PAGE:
Hawaiian Governor Urges Tourists to Stay Away as COVID-19 Cases Surge

Hawaiian Governor David Ige urged tourists to voluntarily stay away from the islands as local COVID-19 cases surge.

In a press conference on Aug. 23, Ige warned tourists, as well as residents, that it was “a risky time to be traveling right now” and called on a delay to all non-essential travel through the end of October.

“I encourage everyone to restrict and curtail travel to Hawaii. It’s not a good time to travel to the islands,” Ige said, noting that hospitals are reaching capacity and that intensive care units are filling up.

Ige added that it will take six to seven weeks to reduce the number of COVID-19 cases in Hawaii.

However, Ige stopped short of banning tourists from traveling to the islands, arguing that the current situation was different from last year when strict travel restrictions essentially shut down Hawaii’s tourism industry.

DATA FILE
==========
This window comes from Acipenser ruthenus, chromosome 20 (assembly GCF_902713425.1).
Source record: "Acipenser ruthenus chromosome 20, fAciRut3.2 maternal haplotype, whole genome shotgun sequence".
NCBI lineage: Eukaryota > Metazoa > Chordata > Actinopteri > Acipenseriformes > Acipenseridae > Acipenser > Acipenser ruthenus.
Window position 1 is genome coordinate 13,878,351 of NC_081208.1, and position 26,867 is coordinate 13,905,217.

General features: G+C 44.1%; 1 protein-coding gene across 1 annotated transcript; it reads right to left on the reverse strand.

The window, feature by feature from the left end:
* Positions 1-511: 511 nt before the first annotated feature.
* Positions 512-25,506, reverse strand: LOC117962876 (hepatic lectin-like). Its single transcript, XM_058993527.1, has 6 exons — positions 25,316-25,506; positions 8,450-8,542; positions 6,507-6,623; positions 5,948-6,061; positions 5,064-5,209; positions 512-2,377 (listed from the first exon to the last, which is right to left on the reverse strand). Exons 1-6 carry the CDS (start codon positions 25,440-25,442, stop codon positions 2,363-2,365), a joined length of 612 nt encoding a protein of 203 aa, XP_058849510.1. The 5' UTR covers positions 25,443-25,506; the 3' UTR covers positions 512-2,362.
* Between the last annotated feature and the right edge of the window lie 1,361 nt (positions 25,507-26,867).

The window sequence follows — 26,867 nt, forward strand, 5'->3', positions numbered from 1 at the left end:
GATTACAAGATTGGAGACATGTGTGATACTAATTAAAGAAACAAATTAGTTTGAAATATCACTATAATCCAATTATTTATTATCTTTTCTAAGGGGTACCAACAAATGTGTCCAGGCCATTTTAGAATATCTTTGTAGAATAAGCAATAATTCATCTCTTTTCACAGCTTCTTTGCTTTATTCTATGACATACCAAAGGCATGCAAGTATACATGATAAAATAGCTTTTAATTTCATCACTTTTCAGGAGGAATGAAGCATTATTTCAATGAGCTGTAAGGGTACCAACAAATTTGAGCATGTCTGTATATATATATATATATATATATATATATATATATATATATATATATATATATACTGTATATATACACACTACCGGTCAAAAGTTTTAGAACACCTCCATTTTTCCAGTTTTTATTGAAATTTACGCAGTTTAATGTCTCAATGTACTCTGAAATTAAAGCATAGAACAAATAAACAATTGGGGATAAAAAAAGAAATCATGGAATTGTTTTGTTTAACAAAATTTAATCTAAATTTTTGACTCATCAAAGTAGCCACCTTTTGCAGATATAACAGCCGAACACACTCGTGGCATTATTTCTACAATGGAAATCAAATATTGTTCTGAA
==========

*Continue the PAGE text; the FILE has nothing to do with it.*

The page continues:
Still, Ige said that tourists should not expect a “typical kind of holiday” if they choose to come as the state begins enforcing strict COVID-19 measures, including limited access to restaurants and rental cars.

Ige’s announcement came on the same day as Honolulu Mayor Rick Blangiardi announced the suspension of all large gatherings for four weeks in the county.

The suspension will take effect on Aug. 25 through Sept. 22.

Hawaii’s Department of Health Director Elizabeth Char said in a statement that the spike of COVID-19 cases were mainly due to community spread.

“If things do not change, our health care systems will be crippled and those needing medical care for all types of diseases, injuries, and conditions, including our visitors, may find it difficult to get the treatment they need right away,” Char warned.

Hawaii recorded 565 new cases on Aug. 23, bringing the statewide tally to 57,235.


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